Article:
Back when the Nazis were running roughshod over his homeland, Bertolt Brecht wrote a short poem that asked, "In the dark times, will there still be singing?" And it gave a reply: "Yes, there will be singing. About the dark times."
Of course, there are many ways of singing about darkness. One is to celebrate hope. That's what's on offer in HBO's David Byrne's American Utopia, a joyous blend of song, dance and revival meeting. The film, which captures a live performance of Byrne's acclaimed Broadway show, was directed by Spike Lee.
Now, Spike might not be the first person you'd expect to click with Byrne, a guy I don't exactly picture yelling courtside at a Knicks game. Yet Lee is terrific at filming live performances, and his swooping, shrewdly observant camera meshes perfectly with Byrne's layered and rousing sense of musical theater. This is one show you can dance to.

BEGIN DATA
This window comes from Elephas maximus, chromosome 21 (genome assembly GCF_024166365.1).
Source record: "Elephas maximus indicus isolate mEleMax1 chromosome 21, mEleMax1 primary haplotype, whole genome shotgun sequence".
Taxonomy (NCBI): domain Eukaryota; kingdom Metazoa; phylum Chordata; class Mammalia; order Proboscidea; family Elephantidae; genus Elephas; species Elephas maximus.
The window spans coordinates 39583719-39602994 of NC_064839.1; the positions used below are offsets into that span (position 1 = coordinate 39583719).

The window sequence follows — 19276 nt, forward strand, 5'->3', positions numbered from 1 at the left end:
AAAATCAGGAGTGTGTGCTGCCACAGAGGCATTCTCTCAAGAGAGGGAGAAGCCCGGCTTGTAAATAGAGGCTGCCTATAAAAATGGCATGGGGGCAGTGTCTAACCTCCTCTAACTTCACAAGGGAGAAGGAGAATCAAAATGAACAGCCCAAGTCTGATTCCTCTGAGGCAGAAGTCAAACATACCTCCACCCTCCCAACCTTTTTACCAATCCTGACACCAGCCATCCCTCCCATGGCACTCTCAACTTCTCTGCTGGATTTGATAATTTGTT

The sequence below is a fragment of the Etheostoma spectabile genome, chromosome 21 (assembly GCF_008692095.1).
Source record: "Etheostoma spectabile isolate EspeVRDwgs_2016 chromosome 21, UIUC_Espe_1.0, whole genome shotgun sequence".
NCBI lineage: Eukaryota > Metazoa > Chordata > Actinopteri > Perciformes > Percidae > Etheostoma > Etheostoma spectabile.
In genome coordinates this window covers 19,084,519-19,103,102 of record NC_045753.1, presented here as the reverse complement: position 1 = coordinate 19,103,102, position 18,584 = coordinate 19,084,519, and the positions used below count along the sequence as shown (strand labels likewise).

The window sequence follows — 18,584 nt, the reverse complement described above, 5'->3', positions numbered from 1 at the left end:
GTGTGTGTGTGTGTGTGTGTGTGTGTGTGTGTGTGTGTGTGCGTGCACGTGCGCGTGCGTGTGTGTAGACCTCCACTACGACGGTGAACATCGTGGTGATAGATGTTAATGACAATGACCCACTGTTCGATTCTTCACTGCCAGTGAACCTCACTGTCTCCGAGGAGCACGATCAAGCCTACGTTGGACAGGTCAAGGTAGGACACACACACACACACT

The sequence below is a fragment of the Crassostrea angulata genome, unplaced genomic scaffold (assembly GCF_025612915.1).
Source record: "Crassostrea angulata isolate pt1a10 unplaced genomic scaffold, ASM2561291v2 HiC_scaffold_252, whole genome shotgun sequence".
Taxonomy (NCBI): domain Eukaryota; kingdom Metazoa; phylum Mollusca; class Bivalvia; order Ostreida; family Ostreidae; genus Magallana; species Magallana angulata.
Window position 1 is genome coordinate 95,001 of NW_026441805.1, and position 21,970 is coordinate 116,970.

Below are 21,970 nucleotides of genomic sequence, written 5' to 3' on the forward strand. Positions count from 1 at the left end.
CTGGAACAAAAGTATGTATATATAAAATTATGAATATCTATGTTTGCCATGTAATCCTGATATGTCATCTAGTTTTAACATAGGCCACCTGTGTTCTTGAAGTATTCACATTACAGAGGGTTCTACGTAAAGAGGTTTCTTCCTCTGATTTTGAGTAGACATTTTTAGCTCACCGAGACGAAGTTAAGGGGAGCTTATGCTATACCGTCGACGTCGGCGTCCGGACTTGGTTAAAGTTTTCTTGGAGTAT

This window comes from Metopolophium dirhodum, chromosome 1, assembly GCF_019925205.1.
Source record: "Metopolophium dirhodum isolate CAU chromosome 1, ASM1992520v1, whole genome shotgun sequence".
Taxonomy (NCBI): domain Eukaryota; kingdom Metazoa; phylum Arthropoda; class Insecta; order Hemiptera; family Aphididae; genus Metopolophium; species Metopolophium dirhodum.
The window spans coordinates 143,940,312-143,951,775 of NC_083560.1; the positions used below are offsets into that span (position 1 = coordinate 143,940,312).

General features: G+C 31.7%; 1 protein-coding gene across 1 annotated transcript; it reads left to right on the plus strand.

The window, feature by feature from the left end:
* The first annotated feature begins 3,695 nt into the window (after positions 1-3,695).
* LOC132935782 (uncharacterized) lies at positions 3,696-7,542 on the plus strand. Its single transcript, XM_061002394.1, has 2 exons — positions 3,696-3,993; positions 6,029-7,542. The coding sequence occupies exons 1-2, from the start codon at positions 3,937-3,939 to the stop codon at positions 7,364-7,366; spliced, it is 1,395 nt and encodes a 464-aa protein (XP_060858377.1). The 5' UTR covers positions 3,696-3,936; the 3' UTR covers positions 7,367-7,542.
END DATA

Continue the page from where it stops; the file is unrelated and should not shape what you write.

American Utopia starts with Byrne, barefoot in a silver-gray suit, holding a model of the brain and pondering different ideas of connection. He's gradually joined by his equally barefoot co-stars, also uniformed in silver-gray suits, who sing, dance and play hand-held instruments as they perform nearly 20 Byrne songs, from his Talking Heads classics to his more recent solo work. Thanks to wireless technology, everyone moves around the stage in seemingly total freedom.
Byrne's work has long been obsessed with the many ways of being imprisoned—in oneself, in an addiction to things, in a meaningless life—and equally attuned to different forms of escape. American Utopia features a series of songs that ask questions about the meaning of home. The answers range from the welcoming good spirits of "Everybody's Coming to My House" to the rowdier energies found in Talking Heads' party song "Burning Down the House."